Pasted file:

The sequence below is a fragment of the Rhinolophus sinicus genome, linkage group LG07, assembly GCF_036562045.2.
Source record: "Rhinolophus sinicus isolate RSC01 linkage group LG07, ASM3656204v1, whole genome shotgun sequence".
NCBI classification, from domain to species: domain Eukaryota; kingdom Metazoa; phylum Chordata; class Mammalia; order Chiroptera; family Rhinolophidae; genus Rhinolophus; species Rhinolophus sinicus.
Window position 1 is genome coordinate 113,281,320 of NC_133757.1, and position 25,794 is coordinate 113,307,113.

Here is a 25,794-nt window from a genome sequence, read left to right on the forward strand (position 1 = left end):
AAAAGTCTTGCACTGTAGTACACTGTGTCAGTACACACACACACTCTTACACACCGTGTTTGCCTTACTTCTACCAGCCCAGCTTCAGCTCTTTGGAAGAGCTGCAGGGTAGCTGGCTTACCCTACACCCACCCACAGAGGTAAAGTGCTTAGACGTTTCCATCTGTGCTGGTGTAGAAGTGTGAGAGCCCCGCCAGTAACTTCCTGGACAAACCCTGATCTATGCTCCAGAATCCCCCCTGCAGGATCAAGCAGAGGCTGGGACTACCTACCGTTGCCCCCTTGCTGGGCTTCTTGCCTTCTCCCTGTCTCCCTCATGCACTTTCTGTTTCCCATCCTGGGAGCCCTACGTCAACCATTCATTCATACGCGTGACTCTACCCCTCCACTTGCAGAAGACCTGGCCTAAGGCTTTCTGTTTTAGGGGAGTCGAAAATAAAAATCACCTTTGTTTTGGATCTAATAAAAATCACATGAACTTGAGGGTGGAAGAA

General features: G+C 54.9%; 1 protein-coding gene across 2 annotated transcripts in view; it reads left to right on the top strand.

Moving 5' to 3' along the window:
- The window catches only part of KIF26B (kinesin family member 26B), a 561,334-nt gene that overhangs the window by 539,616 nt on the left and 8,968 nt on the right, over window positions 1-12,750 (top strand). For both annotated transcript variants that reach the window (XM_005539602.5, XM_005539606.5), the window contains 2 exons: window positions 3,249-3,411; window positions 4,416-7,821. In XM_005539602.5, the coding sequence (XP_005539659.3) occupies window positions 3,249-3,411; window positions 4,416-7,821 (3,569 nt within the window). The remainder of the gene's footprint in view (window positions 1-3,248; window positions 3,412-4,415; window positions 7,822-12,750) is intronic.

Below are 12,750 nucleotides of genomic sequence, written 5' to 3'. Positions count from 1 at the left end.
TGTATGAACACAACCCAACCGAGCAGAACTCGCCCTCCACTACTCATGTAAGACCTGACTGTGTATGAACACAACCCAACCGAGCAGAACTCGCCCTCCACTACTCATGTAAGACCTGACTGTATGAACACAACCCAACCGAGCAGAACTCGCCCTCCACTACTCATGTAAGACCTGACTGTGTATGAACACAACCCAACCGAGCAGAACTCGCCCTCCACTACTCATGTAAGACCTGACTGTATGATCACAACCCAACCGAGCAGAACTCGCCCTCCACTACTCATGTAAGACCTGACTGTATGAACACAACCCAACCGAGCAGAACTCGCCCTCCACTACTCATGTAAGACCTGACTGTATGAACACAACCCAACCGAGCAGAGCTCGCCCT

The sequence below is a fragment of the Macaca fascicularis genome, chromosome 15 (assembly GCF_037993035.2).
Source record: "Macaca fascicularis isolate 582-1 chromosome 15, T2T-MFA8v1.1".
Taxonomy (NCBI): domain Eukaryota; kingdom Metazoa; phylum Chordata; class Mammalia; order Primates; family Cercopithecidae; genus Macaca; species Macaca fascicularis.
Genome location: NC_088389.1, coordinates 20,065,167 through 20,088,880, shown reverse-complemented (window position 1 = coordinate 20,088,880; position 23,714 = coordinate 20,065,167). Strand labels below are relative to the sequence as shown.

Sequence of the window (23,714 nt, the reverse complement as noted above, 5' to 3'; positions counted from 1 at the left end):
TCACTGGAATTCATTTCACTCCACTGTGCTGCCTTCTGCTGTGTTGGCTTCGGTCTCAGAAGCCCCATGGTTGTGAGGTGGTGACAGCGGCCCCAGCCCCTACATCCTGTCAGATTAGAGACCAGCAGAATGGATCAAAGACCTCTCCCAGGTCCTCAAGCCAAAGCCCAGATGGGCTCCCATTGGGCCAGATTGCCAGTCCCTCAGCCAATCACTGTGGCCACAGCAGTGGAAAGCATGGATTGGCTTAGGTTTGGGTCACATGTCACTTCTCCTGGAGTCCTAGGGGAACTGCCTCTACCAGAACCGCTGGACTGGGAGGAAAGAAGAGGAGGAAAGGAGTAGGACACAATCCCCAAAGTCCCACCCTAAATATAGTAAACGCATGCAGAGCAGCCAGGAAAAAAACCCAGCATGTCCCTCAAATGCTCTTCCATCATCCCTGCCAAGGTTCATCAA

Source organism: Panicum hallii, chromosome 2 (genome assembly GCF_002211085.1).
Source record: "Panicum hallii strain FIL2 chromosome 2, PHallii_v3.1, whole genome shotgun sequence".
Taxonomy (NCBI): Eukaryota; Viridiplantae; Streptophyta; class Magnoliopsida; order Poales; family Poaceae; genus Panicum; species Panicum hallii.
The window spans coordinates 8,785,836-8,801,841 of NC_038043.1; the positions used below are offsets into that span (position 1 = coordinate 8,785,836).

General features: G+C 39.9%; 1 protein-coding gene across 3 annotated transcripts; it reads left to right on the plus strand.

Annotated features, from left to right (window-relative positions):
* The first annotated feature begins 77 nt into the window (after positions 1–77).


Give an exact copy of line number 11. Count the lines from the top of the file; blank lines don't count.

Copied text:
TGTATGAACACAACCCAACCGAGCAGAACTCGCCCTCCACTACTCATGTAAGACCTGACTGTGTATGAACACAACCCAACCGAGCAGAACTCGCCCTCCACTACTCATGTAAGACCTGACTGTATGAACACAACCCAACCGAGCAGAACTCGCCCTCCACTACTCATGTAAGACCTGACTGTGTATGAACACAACCCAACCGAGCAGAACTCGCCCTCCACTACTCATGTAAGACCTGACTGTATGATCACAACCCAACCGAGCAGAACTCGCCCTCCACTACTCATGTAAGACCTGACTGTATGAACACAACCCAACCGAGCAGAACTCGCCCTCCACTACTCATGTAAGACCTGACTGTATGAACACAACCCAACCGAGCAGAGCTCGCCCT